Talking to Teens about Sexual Harassment

A couple of years ago, a student in an all-girl classroom I was speaking to shared that boys were grabbing their butts during passing periods. A show of hands indicated 29 out of 30 had experienced this! After hearing from them that if they protested “it would get worse,” I spoke to them clearly about what they were allowing, and why they should stand up to it, then put them in groups and tasked them with deciding what to do the next time it happened. One girl wrote me afterwards that the next time it happened, she slapped the guy.  I’m not sure I intended to incent violence, but it WAS assault (let’s be clear!), and she finally treated it as such. She said she was treated with respect after that. Every year since, as I kept hammering home that “your body belongs to YOU,” the numbers came down…and this year only 3 in a class of 30 had been groped! It makes a difference when we talk to our teens and prepare them to stand up to seSilent No Morexual harassment. This is just one of the things Teen Decision does, as we talk to teens about sex, and dating.

According to a Washington Post article, in a national study on sexual harassment, “87 percent of respondents [ages 18-24] reported they had been the victim of at least one form of sexual harassment,” and “72 percent of men and 80 percent of women reported that they never had a conversation with parents about how to avoid sexually harassing others.”  Parents, we have to do better! We’ve all seen the news about politicians and Hollywood celebrities getting away with sexual misbehavior for decades. Now is a great time to take advantage of the public conversation, and expose these boorish (often criminal) behaviors for what they are.  The Post article has GREAT suggestions for how to talk to your teen. Take a moment to read the article, and have that conversation…NOW.

If you like the work Teen Decision does, and how we help boys AND girls advocate for themselves and stand strong for their right to “SAY NO” to sex…consider a donation! If you’re on our blog page now, look for the green “Donate” button. Or go to teendecision.org.  People like you, who love and care about teens, are the ones who keep us going, and we need your help to finish 2017, as we stay on track to serve 8,000 students this school year.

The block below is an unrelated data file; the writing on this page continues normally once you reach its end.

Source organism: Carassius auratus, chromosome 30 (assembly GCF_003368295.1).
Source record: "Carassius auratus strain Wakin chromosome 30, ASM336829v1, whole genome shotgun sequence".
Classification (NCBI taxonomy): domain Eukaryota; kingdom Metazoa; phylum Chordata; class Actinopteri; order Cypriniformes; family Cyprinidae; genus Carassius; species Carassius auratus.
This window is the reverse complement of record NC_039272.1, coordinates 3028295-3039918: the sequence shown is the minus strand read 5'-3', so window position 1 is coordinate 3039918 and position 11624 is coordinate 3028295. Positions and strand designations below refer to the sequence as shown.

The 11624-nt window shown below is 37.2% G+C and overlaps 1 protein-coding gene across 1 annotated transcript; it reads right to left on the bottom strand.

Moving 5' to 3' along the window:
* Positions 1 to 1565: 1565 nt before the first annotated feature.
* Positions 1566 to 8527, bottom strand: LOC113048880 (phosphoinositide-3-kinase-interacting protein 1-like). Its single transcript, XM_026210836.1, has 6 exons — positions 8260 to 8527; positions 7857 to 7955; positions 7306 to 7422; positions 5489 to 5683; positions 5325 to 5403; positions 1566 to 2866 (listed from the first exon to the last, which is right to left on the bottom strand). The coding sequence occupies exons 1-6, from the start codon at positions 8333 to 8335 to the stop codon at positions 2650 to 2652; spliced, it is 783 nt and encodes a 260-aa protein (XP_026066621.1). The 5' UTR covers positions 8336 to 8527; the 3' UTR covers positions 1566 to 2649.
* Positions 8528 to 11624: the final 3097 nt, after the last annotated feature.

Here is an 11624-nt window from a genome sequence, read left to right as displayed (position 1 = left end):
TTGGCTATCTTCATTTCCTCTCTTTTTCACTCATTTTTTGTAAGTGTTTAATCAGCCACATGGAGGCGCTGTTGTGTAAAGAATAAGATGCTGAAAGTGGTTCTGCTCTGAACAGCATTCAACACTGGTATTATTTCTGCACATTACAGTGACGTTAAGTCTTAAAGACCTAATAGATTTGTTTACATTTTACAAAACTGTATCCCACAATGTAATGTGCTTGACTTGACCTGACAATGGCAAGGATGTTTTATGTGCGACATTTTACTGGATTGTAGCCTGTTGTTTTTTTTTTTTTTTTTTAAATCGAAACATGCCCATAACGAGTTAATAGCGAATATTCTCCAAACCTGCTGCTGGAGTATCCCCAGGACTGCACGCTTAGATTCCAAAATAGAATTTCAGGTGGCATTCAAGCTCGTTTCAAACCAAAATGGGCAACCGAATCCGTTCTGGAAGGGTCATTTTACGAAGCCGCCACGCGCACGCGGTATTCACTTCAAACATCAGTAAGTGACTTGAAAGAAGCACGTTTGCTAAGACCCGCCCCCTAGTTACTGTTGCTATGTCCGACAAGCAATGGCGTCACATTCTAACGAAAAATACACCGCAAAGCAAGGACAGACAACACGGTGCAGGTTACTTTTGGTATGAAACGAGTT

Fifty Shades of Unhealthy

Ball and chainWith the arrival in theaters this month of Fifty Shades Darker, it’s time to get a sensible look at the messages of this book and movie series. With regard to teens, there’s nothing gray about this…it’s pretty black and white. Dr. Miriam Grossman wrote about the messages in this movie HERE, but I want to concentrate on a particularly persistent myth that I see not just in this movie series, but in the psyches of too many girls (and grown women). Dr. Grossman states the myth this way:  “Christian’s emotional problems are cured by Anastasia’s love.”  Haven’t we all seen the “bad boy” syndrome? I’ve been asked by decent, honorable, respectful guys: “Why do the girls seem to go for the bad boys?”  I have two theories.  One is that they are so deeply bonded to the guy (usually because they’ve gone pretty far sexually), that they ignore/excuse/tolerate what they would normally recognize as abominable behavior and an unhealthy relationship. It’s not glamorous, loving or healthy to accept abuse (emotional and/or physical), humiliation, manipulation, control or force.  My second theory is that there is a powerful fantasy in thinking that MY love, MY attractiveness (a bit of narcissism?) can cure a seriously sick and unhealthy person.  How many times have you (or your teen) talked yourself blue in the face trying to help someone see that their partner is a jerk, only to watch the train hurtle toward the inevitable crash.  As Grossman points out: “Only in a movie. In the real world, Christian wouldn’t change to any significant degree.” And further, “In the real world, this story would end badly, with Christian in jail,  and Ana in a shelter – or morgue. Or maybe Christian would continue beating Ana, and she’d stay and suffer. Either way, their lives would most definitely not be a fairy tale.”  Please discuss these ideas with your sons and daughters, so they are reminded that unhealthy people make for unhealthy relationships, and your child deserves to be treated with caring, respect, empathy, and consideration. Toxic relationships are not handcuffs that are part of sex play like in the Fifty Shades story, they are chains and bonds that can drag a person under for years, even decades.